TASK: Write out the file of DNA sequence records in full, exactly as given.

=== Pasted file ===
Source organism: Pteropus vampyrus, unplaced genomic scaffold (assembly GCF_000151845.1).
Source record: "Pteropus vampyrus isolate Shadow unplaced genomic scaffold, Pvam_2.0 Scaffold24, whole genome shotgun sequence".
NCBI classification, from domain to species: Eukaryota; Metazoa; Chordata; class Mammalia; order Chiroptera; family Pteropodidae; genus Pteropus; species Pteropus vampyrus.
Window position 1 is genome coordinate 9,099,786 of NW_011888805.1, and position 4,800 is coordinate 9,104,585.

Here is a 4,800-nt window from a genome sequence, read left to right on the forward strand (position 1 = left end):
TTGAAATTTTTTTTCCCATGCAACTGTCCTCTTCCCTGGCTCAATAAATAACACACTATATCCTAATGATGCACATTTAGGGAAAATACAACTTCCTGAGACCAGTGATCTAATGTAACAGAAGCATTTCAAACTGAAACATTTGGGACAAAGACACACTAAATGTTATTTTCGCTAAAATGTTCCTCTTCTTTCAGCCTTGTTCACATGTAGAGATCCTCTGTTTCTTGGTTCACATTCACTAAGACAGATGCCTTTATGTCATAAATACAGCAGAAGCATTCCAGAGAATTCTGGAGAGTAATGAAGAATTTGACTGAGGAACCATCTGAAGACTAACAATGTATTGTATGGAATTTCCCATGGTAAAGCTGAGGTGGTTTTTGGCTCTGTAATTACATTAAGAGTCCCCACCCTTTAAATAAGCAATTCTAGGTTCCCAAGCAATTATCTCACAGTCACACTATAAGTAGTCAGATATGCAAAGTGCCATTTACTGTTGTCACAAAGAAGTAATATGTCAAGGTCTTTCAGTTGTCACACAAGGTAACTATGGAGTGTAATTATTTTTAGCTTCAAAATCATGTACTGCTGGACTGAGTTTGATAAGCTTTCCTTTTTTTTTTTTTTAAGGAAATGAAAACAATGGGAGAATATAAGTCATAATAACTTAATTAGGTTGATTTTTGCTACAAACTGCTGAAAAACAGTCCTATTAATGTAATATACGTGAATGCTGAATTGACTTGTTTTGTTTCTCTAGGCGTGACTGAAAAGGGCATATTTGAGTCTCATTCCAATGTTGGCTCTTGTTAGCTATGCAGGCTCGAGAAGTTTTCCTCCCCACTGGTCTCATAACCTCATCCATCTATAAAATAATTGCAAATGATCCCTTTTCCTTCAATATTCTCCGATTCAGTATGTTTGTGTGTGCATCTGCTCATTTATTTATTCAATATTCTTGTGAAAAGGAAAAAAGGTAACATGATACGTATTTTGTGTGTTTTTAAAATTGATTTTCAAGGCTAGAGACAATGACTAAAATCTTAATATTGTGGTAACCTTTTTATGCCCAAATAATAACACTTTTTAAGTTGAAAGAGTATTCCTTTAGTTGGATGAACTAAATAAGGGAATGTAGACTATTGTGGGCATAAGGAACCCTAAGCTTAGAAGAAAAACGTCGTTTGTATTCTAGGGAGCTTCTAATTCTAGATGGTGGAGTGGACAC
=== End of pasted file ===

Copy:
Source organism: Pteropus vampyrus, unplaced genomic scaffold (assembly GCF_000151845.1).
Source record: "Pteropus vampyrus isolate Shadow unplaced genomic scaffold, Pvam_2.0 Scaffold24, whole genome shotgun sequence".
NCBI classification, from domain to species: Eukaryota; Metazoa; Chordata; class Mammalia; order Chiroptera; family Pteropodidae; genus Pteropus; species Pteropus vampyrus.
Window position 1 is genome coordinate 9,099,786 of NW_011888805.1, and position 4,800 is coordinate 9,104,585.

Here is a 4,800-nt window from a genome sequence, read left to right on the forward strand (position 1 = left end):
TTGAAATTTTTTTTCCCATGCAACTGTCCTCTTCCCTGGCTCAATAAATAACACACTATATCCTAATGATGCACATTTAGGGAAAATACAACTTCCTGAGACCAGTGATCTAATGTAACAGAAGCATTTCAAACTGAAACATTTGGGACAAAGACACACTAAATGTTATTTTCGCTAAAATGTTCCTCTTCTTTCAGCCTTGTTCACATGTAGAGATCCTCTGTTTCTTGGTTCACATTCACTAAGACAGATGCCTTTATGTCATAAATACAGCAGAAGCATTCCAGAGAATTCTGGAGAGTAATGAAGAATTTGACTGAGGAACCATCTGAAGACTAACAATGTATTGTATGGAATTTCCCATGGTAAAGCTGAGGTGGTTTTTGGCTCTGTAATTACATTAAGAGTCCCCACCCTTTAAATAAGCAATTCTAGGTTCCCAAGCAATTATCTCACAGTCACACTATAAGTAGTCAGATATGCAAAGTGCCATTTACTGTTGTCACAAAGAAGTAATATGTCAAGGTCTTTCAGTTGTCACACAAGGTAACTATGGAGTGTAATTATTTTTAGCTTCAAAATCATGTACTGCTGGACTGAGTTTGATAAGCTTTCCTTTTTTTTTTTTTTAAGGAAATGAAAACAATGGGAGAATATAAGTCATAATAACTTAATTAGGTTGATTTTTGCTACAAACTGCTGAAAAACAGTCCTATTAATGTAATATACGTGAATGCTGAATTGACTTGTTTTGTTTCTCTAGGCGTGACTGAAAAGGGCATATTTGAGTCTCATTCCAATGTTGGCTCTTGTTAGCTATGCAGGCTCGAGAAGTTTTCCTCCCCACTGGTCTCATAACCTCATCCATCTATAAAATAATTGCAAATGATCCCTTTTCCTTCAATATTCTCCGATTCAGTATGTTTGTGTGTGCATCTGCTCATTTATTTATTCAATATTCTTGTGAAAAGGAAAAAAGGTAACATGATACGTATTTTGTGTGTTTTTAAAATTGATTTTCAAGGCTAGAGACAATGACTAAAATCTTAATATTGTGGTAACCTTTTTATGCCCAAATAATAACACTTTTTAAGTTGAAAGAGTATTCCTTTAGTTGGATGAACTAAATAAGGGAATGTAGACTATTGTGGGCATAAGGAACCCTAAGCTTAGAAGAAAAACGTCGTTTGTATTCTAGGGAGCTTCTAATTCTAGATGGTGGAGTGGACAC